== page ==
@Caleb: good answer, but my question is: what changed between vv. 6-9 and v. 10? Why was it not his time in v. 8 but it was in v. 10? I don't believe He was lying but it definitely seems like he changed His mind. Which is (to me, it seems) also quite uncharacteristic of Him. I don't think He's lying, but it does sound fickle. –  ryvantage Jul 23 at 20:36
    
What really has me scratching my head is that the Lord gave the reason for not going up "yet" in v. 8 "because My time has not yet been fulfilled." So, in v. 10, was that reason no longer valid? "My time" refers to His crucifixion, undoubtedly. So, v. 10 is not suddenly "My time." What changed? –  ryvantage Jul 23 at 20:58

This is a little easier to understand using the KJV translation.

Go ye up unto this feast: I go not up yet unto this feast; for my time is not yet full come.

He didn't say he wasn't going. He said He wasn't going yet.

Also, for comparison, Young's Literal Transation:

Ye -- go ye up to this feast; I do not yet go up to this feast, because my time hath not yet been fulfilled.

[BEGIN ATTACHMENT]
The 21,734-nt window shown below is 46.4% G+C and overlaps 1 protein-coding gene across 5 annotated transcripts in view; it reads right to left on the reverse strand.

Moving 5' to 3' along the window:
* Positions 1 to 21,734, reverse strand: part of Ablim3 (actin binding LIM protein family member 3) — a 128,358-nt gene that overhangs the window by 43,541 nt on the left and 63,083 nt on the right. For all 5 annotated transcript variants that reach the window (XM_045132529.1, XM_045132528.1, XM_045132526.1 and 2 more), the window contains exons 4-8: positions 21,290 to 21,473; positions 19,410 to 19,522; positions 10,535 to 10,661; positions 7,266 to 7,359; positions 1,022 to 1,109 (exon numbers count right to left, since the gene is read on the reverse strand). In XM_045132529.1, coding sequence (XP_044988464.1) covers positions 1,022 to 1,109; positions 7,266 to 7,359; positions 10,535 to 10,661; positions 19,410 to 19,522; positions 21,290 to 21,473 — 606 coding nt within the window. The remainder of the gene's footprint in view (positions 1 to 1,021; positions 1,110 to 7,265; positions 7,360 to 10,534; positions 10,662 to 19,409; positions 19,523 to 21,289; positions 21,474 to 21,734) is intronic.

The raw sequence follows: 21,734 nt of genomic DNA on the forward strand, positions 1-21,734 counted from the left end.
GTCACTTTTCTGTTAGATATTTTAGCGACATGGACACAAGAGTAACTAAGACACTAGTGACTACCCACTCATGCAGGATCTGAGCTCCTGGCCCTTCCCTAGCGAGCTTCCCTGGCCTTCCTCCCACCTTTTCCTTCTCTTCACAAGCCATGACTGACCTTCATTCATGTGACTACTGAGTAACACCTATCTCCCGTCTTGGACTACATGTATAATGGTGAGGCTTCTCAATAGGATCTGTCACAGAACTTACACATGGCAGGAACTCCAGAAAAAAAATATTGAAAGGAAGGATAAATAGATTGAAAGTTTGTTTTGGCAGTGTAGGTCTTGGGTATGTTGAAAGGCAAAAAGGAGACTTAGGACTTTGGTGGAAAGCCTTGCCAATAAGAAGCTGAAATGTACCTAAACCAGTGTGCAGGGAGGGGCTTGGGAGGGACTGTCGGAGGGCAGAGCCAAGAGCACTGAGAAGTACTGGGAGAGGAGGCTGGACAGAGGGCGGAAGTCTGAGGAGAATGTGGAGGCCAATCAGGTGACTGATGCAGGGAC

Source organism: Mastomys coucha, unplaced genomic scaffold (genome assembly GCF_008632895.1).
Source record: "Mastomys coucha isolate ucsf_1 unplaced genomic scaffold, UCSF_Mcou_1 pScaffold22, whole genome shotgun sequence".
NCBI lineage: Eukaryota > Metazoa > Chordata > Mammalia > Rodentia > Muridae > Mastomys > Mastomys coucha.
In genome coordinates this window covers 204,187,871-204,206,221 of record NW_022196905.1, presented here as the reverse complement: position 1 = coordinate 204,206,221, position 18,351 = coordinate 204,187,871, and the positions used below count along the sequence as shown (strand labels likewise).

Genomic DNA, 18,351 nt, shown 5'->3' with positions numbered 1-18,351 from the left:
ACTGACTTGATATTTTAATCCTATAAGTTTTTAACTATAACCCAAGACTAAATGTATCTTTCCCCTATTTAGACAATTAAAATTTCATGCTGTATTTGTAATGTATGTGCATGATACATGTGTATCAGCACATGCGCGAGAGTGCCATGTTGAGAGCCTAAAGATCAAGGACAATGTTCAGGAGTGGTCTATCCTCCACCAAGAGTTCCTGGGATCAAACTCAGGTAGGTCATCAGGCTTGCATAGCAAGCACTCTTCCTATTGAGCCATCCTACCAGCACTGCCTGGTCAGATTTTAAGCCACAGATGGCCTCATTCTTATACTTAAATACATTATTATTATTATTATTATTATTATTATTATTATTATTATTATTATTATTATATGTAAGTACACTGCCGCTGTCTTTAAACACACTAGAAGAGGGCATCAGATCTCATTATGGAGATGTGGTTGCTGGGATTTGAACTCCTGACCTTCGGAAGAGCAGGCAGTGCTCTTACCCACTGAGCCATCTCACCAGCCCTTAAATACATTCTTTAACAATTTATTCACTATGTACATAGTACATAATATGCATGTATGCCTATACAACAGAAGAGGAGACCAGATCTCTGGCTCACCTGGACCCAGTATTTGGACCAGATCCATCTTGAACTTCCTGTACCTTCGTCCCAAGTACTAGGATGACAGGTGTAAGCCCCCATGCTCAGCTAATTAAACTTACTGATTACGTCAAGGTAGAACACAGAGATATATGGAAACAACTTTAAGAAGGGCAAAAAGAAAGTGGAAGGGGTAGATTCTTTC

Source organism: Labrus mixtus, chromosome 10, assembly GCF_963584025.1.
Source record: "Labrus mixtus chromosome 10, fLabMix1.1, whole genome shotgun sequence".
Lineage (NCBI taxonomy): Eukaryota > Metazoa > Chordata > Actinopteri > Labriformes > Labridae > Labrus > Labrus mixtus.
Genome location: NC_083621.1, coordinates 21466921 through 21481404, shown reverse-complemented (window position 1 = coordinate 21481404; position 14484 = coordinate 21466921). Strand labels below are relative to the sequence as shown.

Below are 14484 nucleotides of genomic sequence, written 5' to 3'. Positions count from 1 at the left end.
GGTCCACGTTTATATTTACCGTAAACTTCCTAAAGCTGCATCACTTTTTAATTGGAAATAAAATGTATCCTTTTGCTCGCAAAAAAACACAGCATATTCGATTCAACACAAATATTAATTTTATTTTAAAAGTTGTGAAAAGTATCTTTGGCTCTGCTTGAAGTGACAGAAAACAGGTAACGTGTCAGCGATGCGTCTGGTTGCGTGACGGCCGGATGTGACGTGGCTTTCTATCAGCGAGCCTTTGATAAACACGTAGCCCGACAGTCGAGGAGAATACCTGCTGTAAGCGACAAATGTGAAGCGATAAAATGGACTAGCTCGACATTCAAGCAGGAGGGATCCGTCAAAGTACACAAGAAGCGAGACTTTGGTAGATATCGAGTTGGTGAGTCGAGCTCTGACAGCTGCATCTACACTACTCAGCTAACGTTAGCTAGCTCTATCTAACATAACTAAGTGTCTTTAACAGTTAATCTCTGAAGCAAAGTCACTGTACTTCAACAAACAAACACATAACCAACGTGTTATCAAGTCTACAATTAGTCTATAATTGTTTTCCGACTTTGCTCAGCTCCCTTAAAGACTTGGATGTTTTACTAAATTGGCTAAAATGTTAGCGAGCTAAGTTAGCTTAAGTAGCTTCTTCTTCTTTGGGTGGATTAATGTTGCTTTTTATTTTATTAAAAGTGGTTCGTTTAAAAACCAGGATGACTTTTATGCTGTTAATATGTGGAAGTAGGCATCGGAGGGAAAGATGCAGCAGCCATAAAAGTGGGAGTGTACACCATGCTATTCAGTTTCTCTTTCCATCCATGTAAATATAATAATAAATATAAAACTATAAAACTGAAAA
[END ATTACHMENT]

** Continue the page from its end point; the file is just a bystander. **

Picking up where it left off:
Also see the original greek, shown below...

Original Greek

share|improve this answer
6  
So we have another NIV mistranslated verse. Go figure. –  Jonathon Byrd Sep 10 '11 at 5:47
1  
+1 to Bob for pointing out the 'yet'. NKJV "My time has not yet come", "My time is not yet here" NASB. (I do see a text note on NKJV as well John 7:8 NU-Text omits yet - source: biblegateway.com) –  Jamess Sep 10 '11 at 8:20
3  
Not so fast @JonathonByrd :) Before you rag on the NIV (which has issues I grant!) it's worth checking out what might have made them translate it that way. In this case there is actually an explanation. –  Caleb Sep 10 '11 at 11:37
    
I noticed that some translations had yet and some didn't. Thanks for pointing that out. By the way, what website or program did you use to get that Greek translation? It looks nicer than the stuff I've used. –  Jeff Sep 10 '11 at 14:06
    
ISA 2 Basic from scripture4all.org. I saw someone else on this site using it (I would give them credit if I could recall who) and decided to check it out. It's free, and works very well. –  Bob Black Sep 10 '11 at 14:09

Your Answer

 
discard

By posting your answer, you agree to the privacy policy and terms of service.

Not the answer you're looking for? Browse other questions tagged or ask your own question.